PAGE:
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Frog Heart Muscle Tissue

Frogs are tailless amphibians that belong to the order Anura. Species of frog may vary greatly in size, behavior, and habitat, but they all have something in common; the same kind of blood and the same type of heart that pumps it through their bodies.

Unlike most mammalian species, frogs and other amphibians possess nucleated blood cells, which is an indication of their less evolved nature. Moreover, their circulatory systems feature a heart that has only three chambers, rather than the four possessed by humans and other more advanced species. The combination of two atria and a single ventricle complicates circulation because blood returning to the heart from the lungs is combined with incoming blood from the body, resulting in mixing between oxygenated and deoxygenated blood. Frogs handle this situation, however, by having a very slow metabolism and by absorbing some oxygen through their skin. There is also some directional control of the distribution of blood flow by the ventricle.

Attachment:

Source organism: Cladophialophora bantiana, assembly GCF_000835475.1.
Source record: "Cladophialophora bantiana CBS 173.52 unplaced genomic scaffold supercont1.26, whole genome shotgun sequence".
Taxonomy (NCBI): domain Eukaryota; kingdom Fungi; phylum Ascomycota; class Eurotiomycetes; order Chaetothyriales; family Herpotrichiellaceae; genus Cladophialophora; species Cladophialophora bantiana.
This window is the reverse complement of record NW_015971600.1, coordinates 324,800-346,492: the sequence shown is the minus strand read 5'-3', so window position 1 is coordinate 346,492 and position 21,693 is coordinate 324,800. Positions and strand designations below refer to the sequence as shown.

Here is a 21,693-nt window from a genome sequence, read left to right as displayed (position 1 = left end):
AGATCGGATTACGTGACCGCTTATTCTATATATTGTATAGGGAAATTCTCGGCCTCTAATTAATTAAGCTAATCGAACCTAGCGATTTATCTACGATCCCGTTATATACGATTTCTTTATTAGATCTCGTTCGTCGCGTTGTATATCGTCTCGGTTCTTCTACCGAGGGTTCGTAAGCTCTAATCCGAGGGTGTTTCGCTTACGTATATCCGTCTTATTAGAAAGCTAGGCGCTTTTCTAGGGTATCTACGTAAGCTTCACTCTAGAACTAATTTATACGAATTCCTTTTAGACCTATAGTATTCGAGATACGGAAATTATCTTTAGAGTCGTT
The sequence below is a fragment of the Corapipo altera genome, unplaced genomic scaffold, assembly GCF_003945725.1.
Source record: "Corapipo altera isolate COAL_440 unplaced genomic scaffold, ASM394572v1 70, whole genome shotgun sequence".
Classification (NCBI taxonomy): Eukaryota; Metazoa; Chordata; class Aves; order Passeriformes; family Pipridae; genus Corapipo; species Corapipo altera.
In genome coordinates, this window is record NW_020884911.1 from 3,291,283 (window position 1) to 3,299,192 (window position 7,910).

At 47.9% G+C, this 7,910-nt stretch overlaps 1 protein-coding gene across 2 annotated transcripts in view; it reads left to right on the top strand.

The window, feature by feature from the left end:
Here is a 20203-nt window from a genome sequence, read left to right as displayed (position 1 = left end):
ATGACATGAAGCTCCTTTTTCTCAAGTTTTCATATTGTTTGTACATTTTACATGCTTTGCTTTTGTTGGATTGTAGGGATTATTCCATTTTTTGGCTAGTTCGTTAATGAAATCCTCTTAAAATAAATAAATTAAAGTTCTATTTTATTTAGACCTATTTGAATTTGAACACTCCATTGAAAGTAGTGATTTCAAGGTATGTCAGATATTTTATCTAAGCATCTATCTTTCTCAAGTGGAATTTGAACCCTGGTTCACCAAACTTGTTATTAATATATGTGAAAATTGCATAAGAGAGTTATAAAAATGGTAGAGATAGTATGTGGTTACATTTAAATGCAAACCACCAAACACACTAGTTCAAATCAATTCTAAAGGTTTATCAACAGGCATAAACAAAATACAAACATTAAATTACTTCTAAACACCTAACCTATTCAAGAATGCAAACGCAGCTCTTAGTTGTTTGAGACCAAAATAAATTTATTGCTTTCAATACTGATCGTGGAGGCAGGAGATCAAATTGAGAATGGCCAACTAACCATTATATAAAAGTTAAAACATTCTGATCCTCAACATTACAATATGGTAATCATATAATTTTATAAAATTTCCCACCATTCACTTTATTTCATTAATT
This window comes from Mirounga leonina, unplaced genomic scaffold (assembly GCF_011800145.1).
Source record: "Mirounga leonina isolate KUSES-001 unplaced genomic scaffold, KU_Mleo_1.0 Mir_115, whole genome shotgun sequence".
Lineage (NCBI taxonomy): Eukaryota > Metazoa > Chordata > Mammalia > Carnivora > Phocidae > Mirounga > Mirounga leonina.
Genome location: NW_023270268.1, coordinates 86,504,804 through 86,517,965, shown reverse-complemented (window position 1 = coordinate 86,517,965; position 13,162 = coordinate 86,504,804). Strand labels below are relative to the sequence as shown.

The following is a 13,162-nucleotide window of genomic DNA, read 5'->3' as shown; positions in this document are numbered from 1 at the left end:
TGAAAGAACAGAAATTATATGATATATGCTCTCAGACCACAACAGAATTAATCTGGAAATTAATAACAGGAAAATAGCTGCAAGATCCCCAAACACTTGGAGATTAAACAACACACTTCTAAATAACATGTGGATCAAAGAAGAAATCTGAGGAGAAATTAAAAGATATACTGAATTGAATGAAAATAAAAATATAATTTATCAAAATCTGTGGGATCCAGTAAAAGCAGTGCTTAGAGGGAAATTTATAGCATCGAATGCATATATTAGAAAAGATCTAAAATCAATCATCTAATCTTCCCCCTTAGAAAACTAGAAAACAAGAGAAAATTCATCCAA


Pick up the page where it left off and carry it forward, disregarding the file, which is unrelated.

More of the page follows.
In order to carry out their daily activities, frogs depend upon three types of muscle; striated (skeletal), cardiac (heart), and smooth. Striated muscles are composed of elongated fibers and are used for actions such as hopping. As indicated by the name, the tissue exhibits striped or striated patterns when examined under a microscope. Smooth muscle cells, on the other hand, are usually smaller than striated ones and have a distinctly different appearance. Allied with autonomic or involuntary systems, smooth muscle tissues can be found in the digestive system, the blood vessels, and a large number of the internal organs. Cardiac muscle, however, is a highly specialized component of the heart, which appears similar to striated muscle, but functions involuntarily in a manner comparable to smooth muscle.


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